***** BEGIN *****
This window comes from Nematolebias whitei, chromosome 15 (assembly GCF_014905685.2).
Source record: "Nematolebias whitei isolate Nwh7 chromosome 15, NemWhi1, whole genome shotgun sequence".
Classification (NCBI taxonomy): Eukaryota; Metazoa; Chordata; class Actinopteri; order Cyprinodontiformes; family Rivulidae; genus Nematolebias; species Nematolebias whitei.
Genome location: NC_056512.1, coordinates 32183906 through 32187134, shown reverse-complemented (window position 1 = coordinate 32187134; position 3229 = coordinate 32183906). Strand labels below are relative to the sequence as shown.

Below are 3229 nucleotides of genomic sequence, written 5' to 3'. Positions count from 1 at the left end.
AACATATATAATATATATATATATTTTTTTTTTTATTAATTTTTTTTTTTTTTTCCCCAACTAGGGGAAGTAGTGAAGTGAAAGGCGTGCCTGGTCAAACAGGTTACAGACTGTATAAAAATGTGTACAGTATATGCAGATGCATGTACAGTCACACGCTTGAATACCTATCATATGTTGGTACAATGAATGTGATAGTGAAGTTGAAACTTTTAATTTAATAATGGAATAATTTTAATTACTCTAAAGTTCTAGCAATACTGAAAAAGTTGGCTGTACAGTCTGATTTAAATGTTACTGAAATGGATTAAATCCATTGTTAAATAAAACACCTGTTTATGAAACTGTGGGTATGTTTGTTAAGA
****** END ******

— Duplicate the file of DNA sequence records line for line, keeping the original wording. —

This window comes from Nematolebias whitei, chromosome 15 (assembly GCF_014905685.2).
Source record: "Nematolebias whitei isolate Nwh7 chromosome 15, NemWhi1, whole genome shotgun sequence".
Classification (NCBI taxonomy): Eukaryota; Metazoa; Chordata; class Actinopteri; order Cyprinodontiformes; family Rivulidae; genus Nematolebias; species Nematolebias whitei.
Genome location: NC_056512.1, coordinates 32183906 through 32187134, shown reverse-complemented (window position 1 = coordinate 32187134; position 3229 = coordinate 32183906). Strand labels below are relative to the sequence as shown.

Below are 3229 nucleotides of genomic sequence, written 5' to 3'. Positions count from 1 at the left end.
AACATATATAATATATATATATATTTTTTTTTTTATTAATTTTTTTTTTTTTTTCCCCAACTAGGGGAAGTAGTGAAGTGAAAGGCGTGCCTGGTCAAACAGGTTACAGACTGTATAAAAATGTGTACAGTATATGCAGATGCATGTACAGTCACACGCTTGAATACCTATCATATGTTGGTACAATGAATGTGATAGTGAAGTTGAAACTTTTAATTTAATAATGGAATAATTTTAATTACTCTAAAGTTCTAGCAATACTGAAAAAGTTGGCTGTACAGTCTGATTTAAATGTTACTGAAATGGATTAAATCCATTGTTAAATAAAACACCTGTTTATGAAACTGTGGGTATGTTTGTTAAGA